Training Tips by email
Teach Your Bird To Talk In Days
How To Train Your Parakeet To Not Bite
Cockatoos in the Wild Pictures
Cockatoos are gorgeous birds and great clowns who love to amuse you with their many antics. They have an erect crest that will dance before your very eyes and hypnotize you with its beauty. The dance may seem quite innocent, but that crest has been known to bow and insult a few onlookers. In some ways the crest of a cockatoo can be compared to the tail of a dog; it’s usually telling you something.
Most cockatoos are white, although with the seventeen species among the “Cacatua”, you are sure to encounter some gray, pink, black, and even (in the case of the Palm cockatoo – the largest of the species), a very beautiful and deep blue.
Cockatoos originated in Australia and can also be found in some of the islands surrounding Australia. Throughout Australia it can naturally make its home, but as nature demands, it tries to stay away from dry areas that don’t offer the type of climate or diet it requires. Grasslands and woodlands are its favorite places to be, but you may even see them in the cities, towns, in suburbs, or open farmlands.
Cockatoos are definitely social birds, and whether they choose to socialize with people, or stick to their “own kind”, they will flock. Cockatoos flock to humans, and flock in groups of one hundred cockatoos all at once! Highly intelligent, the cockatoo will split up into smaller groups to feed and forage, but meet up at night to sleep in the company of others.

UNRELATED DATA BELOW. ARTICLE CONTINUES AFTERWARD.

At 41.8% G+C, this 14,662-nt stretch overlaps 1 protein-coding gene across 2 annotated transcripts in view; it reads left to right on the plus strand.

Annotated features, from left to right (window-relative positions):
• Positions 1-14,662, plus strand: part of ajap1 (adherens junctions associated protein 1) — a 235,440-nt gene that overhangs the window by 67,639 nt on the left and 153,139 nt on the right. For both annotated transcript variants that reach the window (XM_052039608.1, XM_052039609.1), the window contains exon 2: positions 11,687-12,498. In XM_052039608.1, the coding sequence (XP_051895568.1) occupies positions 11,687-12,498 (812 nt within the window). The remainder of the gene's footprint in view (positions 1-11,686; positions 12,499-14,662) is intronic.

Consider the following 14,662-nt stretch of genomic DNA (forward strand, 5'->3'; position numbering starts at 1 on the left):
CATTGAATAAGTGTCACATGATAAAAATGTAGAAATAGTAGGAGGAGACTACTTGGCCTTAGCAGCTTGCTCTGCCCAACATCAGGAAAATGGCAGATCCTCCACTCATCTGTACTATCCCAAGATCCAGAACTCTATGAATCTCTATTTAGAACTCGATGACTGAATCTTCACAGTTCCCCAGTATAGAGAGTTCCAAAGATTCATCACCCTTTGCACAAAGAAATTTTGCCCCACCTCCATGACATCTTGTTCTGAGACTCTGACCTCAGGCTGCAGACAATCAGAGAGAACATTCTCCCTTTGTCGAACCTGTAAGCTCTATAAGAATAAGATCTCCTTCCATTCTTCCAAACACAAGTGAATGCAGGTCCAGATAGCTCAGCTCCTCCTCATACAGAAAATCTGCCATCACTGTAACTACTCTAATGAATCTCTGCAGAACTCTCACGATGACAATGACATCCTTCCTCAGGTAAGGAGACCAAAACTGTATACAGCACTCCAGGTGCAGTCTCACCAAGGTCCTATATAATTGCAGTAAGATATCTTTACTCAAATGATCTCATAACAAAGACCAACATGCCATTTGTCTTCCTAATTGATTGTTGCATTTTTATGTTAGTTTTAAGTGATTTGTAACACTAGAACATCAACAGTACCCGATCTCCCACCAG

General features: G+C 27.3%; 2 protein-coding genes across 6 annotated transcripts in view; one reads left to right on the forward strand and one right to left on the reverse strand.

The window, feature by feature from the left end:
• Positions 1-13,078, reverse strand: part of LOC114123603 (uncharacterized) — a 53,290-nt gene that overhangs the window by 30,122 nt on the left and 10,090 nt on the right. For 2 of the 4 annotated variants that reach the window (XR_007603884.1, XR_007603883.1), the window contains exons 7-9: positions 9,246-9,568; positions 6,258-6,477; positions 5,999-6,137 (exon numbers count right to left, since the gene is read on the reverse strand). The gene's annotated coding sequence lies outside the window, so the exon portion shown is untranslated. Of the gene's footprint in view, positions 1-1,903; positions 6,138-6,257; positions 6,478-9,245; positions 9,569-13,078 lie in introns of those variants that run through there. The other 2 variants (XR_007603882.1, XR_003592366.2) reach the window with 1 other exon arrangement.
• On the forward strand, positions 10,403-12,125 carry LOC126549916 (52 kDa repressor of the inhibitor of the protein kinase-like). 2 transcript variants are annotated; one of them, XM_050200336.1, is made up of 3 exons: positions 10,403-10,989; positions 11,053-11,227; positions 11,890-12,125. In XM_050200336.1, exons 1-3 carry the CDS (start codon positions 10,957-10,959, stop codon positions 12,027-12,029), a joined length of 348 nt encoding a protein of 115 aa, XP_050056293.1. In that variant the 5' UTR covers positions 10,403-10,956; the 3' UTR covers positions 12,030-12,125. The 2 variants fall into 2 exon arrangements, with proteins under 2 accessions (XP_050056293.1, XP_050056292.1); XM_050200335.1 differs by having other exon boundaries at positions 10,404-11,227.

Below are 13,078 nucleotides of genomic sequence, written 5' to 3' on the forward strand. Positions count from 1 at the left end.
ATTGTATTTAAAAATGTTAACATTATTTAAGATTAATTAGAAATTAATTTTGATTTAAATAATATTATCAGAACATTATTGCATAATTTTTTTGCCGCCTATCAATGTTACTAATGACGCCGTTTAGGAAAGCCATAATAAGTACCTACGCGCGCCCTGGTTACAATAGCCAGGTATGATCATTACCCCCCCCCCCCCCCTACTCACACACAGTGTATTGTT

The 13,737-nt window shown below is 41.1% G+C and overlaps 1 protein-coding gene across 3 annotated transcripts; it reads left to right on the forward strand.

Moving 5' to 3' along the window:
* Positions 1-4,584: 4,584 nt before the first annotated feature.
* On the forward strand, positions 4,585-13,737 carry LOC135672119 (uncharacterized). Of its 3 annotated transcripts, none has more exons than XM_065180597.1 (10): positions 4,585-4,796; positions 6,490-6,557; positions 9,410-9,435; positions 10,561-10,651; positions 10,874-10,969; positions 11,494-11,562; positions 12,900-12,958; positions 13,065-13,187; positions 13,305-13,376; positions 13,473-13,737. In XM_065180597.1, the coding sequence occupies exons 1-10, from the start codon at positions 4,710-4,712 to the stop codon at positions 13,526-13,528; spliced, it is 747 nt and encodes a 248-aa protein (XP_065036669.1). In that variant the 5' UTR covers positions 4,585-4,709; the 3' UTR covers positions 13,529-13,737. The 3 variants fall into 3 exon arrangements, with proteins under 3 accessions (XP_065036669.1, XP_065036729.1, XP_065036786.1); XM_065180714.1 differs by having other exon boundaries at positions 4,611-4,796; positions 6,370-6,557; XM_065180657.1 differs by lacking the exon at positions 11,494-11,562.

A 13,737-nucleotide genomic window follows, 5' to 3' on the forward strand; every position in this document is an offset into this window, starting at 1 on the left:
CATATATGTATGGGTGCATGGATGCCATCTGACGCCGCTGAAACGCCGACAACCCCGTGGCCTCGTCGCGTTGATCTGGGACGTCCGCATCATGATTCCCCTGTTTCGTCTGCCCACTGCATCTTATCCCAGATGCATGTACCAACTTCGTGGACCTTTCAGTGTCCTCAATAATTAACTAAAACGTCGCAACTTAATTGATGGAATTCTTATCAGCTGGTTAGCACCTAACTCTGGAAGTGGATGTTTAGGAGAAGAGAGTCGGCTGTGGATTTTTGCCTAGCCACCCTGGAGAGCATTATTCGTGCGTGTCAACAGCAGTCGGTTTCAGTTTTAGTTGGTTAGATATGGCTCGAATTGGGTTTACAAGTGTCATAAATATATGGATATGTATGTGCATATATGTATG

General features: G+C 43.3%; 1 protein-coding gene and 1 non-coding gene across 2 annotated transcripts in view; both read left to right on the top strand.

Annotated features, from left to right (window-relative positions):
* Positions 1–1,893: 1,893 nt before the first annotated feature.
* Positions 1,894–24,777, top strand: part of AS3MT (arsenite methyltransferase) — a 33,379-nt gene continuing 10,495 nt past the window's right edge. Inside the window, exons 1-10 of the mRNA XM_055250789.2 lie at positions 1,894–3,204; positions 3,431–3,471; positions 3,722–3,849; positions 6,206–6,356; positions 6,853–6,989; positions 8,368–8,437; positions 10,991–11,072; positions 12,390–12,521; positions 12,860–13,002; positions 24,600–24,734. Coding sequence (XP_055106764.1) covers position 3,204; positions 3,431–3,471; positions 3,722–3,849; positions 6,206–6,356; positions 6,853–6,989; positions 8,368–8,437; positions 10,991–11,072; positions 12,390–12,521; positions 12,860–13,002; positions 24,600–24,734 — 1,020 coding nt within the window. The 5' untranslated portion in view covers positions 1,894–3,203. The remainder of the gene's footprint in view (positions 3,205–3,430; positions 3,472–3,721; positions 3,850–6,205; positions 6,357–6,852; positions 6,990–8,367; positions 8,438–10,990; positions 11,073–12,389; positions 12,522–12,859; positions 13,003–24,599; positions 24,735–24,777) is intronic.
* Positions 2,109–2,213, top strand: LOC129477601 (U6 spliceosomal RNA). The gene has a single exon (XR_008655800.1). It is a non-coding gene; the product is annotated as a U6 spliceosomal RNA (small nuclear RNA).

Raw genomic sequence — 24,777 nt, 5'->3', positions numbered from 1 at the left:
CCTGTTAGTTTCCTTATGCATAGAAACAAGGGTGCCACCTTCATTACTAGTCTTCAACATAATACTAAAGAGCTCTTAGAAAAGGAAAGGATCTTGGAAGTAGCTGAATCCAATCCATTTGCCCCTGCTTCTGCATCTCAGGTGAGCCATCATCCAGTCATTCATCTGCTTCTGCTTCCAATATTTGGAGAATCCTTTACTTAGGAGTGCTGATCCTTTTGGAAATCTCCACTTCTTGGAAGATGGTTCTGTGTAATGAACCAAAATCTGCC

This lovely bird is sought after and sold at very high prices when bred, yet it is also regarded as a royal pest among farmers who have had complete crops destroyed by the invasion of cockatoos by the hundreds. Licensed culling (killing of a limited portion of the population) is permitted in certain states in order to control the cockatoo problem.
In the wild, breeding season for the cockatoo is between July and December for birds in the South, and in February to July in the tropical North. The hen will usually lay three or four eggs and shares the responsibility of incubating the eggs, with her mate. Incubation takes approximately one month, and once the babies are born they remain with their parents until they are about 8 weeks old.
For those of us who have not been blessed with the opportunity of seeing these incredible birds in the wild, we have truly missed a breathtaking sight. A flock of cockatoos taking flight is probably as close to a flock of angels as we’ll ever get.
Copyright © 2006 Womach Brother Productions - Cockatoos In The Wild Pictures